Featured Research

from universities, journals, and other organizations

New Technique Shows Scalability Of DNA Computing

Date:
January 14, 2000
Source:
University Of Wisconsin-Madison
Summary:
Scientists have taken DNA computing from the free-floating world of the test tube and anchored it securely to a surface of glass and gold. In so doing, they have taken a small but important step forward in the quest to harness the vast potential of DNA to perform the same tasks that now require silicon and miniature electronic circuits.

MADISON - Scientists have taken DNA computing from the free-floating world of the test tube and anchored it securely to a surface of glass and gold. In so doing, they have taken a small but important step forward in the quest to harness the vast potential of DNA to perform the same tasks that now require silicon and miniature electronic circuits.

The accomplishment, to be reported Thursday, Jan. 13, in the journal Nature by a group of scientists from the University of Wisconsin-Madison, is an important demonstration that shows DNA computing can be simplified and scaled up to tackle complex problems, says Lloyd Smith, a UW-Madison professor of chemistry and a co-author of the Nature paper.

DNA computing is a nascent technology that seeks to capitalize on the enormous informational capacity of DNA, biological molecules that can store huge amounts of information and are able to perform operations similar to a computer's through the deployment of enzymes, biological catalysts that act like software to execute desired operations.

The Nature paper describes the development of novel surface chemistry that greatly simplifies the complex and repetitive steps previously used in rudimentary DNA computers. Importantly, it takes DNA out of the test tube and puts it on a solid surface, making the technology simpler, more accessible and more amenable to the development of larger DNA computers capable of tackling the kinds of complex problems that conventional computers now handle routinely.

"It demonstrates DNA computing on surfaces, which provides a relatively simple pathway to upscaling DNA computing to solve large problems," Smith says.

In the Wisconsin experiments, a set of DNA molecules were applied to a small glass plate overlaid with gold. In each experiment, the DNA was tailored so that all possible answers to a computationally difficult problem were included. By exposing the molecules to certain enzymes, the molecules with the wrong answers were weeded out, leaving only the DNA molecules with the right answers.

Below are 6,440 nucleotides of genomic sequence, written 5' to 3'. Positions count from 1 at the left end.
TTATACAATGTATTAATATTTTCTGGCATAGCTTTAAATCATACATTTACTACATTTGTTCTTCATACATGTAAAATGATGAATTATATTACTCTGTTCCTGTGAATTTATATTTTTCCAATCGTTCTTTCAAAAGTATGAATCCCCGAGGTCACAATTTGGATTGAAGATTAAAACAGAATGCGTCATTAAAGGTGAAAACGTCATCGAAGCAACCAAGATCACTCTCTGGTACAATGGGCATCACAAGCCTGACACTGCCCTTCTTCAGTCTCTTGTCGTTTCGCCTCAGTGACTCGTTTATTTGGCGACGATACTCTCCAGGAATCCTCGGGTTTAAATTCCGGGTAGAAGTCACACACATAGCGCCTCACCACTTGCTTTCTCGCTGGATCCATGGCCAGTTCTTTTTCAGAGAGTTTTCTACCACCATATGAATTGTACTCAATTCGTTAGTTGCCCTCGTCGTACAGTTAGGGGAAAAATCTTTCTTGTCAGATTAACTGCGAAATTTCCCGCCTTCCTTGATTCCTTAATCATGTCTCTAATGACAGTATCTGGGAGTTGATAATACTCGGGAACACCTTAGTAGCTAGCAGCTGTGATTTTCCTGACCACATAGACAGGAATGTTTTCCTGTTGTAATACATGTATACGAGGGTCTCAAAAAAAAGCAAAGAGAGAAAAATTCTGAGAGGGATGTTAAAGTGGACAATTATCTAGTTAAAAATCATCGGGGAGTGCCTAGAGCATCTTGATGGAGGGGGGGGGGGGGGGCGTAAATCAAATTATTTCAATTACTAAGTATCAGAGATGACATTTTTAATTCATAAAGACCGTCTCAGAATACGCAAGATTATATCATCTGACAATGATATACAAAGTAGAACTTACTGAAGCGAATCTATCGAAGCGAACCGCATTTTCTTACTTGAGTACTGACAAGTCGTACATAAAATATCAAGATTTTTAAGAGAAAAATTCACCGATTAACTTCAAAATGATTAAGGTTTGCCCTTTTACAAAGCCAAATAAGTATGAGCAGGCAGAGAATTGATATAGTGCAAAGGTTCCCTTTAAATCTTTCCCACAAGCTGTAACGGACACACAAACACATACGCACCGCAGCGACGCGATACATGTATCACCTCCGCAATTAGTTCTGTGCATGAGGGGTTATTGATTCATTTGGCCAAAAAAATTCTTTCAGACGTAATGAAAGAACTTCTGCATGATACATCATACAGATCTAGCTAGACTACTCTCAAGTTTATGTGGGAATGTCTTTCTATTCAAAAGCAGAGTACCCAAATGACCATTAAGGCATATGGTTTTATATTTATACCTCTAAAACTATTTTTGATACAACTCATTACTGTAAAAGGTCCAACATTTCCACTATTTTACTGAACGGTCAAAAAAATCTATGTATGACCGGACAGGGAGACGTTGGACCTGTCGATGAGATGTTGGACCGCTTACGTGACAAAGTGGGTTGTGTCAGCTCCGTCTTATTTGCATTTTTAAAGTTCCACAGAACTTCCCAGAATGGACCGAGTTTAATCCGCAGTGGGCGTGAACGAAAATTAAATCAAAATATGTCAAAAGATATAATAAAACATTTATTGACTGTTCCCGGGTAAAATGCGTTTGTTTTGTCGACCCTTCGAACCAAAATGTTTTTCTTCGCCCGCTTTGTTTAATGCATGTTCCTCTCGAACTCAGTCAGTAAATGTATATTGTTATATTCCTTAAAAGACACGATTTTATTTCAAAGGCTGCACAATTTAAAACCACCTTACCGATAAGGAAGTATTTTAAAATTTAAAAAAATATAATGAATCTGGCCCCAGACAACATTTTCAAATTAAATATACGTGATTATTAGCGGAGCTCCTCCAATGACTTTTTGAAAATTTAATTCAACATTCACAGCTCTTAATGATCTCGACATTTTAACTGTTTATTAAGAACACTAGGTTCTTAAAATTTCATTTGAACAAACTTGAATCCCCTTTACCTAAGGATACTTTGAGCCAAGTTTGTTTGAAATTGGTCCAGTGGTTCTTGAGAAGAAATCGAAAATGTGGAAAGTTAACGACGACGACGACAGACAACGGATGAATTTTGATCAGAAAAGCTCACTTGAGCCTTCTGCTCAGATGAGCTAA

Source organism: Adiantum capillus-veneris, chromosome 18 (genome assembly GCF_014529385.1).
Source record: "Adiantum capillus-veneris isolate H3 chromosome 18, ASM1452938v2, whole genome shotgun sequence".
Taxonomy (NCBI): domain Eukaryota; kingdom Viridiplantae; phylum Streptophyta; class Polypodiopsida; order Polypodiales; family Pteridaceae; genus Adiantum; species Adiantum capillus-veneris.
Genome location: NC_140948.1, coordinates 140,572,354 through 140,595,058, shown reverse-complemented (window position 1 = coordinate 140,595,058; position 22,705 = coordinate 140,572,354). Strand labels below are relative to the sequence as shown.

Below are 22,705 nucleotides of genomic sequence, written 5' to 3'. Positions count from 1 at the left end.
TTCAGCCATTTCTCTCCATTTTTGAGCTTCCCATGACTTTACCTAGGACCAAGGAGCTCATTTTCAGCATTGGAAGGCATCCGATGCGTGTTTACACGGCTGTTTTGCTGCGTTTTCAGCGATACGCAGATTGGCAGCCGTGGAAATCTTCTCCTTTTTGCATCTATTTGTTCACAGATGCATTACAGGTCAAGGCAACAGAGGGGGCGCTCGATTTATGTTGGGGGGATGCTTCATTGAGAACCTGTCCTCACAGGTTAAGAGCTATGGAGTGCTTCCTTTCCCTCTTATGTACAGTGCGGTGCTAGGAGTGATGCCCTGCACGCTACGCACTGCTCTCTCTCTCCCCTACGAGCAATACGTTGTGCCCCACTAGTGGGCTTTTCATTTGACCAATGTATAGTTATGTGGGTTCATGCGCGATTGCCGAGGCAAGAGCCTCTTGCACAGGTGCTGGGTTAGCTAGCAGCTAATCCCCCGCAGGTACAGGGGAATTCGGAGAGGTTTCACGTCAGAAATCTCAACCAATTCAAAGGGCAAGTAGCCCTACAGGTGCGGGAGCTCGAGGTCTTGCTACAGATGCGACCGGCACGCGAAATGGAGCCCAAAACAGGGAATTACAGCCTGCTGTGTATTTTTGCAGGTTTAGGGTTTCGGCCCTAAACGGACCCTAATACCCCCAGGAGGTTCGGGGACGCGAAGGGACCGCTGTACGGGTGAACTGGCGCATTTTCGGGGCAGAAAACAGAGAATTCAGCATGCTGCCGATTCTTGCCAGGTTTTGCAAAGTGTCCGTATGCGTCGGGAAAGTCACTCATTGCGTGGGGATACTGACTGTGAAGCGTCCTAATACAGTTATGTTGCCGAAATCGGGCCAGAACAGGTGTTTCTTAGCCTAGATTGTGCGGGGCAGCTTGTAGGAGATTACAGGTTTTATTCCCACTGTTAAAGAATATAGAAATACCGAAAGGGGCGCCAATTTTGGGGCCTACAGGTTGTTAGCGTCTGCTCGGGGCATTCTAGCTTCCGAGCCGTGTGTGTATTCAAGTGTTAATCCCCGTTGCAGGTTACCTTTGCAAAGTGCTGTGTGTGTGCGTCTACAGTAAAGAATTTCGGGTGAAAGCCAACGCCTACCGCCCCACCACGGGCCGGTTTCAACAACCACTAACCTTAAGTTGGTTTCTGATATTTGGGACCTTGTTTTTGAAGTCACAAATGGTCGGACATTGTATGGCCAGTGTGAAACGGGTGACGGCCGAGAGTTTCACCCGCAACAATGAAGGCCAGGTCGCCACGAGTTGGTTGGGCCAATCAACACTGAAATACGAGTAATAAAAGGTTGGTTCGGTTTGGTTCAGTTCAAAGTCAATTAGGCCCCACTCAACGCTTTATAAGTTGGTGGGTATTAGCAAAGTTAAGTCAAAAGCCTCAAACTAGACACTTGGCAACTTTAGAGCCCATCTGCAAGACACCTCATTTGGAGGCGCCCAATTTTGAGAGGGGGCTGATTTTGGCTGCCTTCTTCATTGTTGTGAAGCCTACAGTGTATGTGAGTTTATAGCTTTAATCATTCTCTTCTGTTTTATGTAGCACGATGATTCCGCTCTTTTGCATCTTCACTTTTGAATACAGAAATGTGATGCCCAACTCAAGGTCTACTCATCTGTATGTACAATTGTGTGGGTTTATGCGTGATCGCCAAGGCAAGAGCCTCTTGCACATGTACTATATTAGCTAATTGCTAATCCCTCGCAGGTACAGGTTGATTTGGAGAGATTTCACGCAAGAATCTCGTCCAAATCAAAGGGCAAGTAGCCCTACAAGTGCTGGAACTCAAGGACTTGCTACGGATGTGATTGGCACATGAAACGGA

The appeal of DNA computing lies in the fact that DNA molecules can store far more information than any existing conventional computer chip. It has been estimated that a gram of dried DNA can hold as much information as a trillion CDs. Moreover, in a biochemical reaction taking place in a tiny surface area, hundreds of trillions of DNA molecules can operate in concert, creating a parallel processing system that mimics the ability of the most powerful supercomputer.

The chips that drive conventional computers represent information as a series of electrical impulses using ones and zeros. Mathematical formulas are used to manipulate that binary code to arrive at an answer. DNA computing, on the other hand, depends on information represented as a pattern of molecules arranged on a strand of DNA. Certain enzymes are capable of reading that code, copying and manipulating it in predictable ways.

Conventional computing, with ever more and smaller features packed onto the silicon chips that power it, is approaching the limits of miniaturization. DNA computing, says Smith, is one potential way around that barrier.

But current DNA computing technology, Smith emphasized, is still far from overtaking the silicon chip. The new method reported by the Wisconsin scientists, he says, is simply a testbed for working out an improved and simpler chemistry for DNA computing.